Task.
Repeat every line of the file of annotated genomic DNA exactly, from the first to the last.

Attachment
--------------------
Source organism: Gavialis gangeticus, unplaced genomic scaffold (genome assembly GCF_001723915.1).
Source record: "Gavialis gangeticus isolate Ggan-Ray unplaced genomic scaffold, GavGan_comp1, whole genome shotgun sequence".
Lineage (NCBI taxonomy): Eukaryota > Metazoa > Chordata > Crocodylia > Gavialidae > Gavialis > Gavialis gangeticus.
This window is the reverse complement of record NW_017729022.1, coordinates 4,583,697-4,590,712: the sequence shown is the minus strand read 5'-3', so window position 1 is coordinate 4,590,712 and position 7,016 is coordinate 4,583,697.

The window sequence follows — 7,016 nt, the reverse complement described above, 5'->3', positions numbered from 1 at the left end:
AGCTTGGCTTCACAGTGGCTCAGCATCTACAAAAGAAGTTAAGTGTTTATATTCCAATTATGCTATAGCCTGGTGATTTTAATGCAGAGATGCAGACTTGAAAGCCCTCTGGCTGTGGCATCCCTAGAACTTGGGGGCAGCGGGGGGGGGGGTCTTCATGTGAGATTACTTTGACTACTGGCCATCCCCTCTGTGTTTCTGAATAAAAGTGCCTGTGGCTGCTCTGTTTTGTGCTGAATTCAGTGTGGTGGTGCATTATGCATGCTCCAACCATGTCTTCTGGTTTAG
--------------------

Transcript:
Source organism: Gavialis gangeticus, unplaced genomic scaffold (genome assembly GCF_001723915.1).
Source record: "Gavialis gangeticus isolate Ggan-Ray unplaced genomic scaffold, GavGan_comp1, whole genome shotgun sequence".
Lineage (NCBI taxonomy): Eukaryota > Metazoa > Chordata > Crocodylia > Gavialidae > Gavialis > Gavialis gangeticus.
This window is the reverse complement of record NW_017729022.1, coordinates 4,583,697-4,590,712: the sequence shown is the minus strand read 5'-3', so window position 1 is coordinate 4,590,712 and position 7,016 is coordinate 4,583,697.

The window sequence follows — 7,016 nt, the reverse complement described above, 5'->3', positions numbered from 1 at the left end:
AGCTTGGCTTCACAGTGGCTCAGCATCTACAAAAGAAGTTAAGTGTTTATATTCCAATTATGCTATAGCCTGGTGATTTTAATGCAGAGATGCAGACTTGAAAGCCCTCTGGCTGTGGCATCCCTAGAACTTGGGGGCAGCGGGGGGGGGGGTCTTCATGTGAGATTACTTTGACTACTGGCCATCCCCTCTGTGTTTCTGAATAAAAGTGCCTGTGGCTGCTCTGTTTTGTGCTGAATTCAGTGTGGTGGTGCATTATGCATGCTCCAACCATGTCTTCTGGTTTAG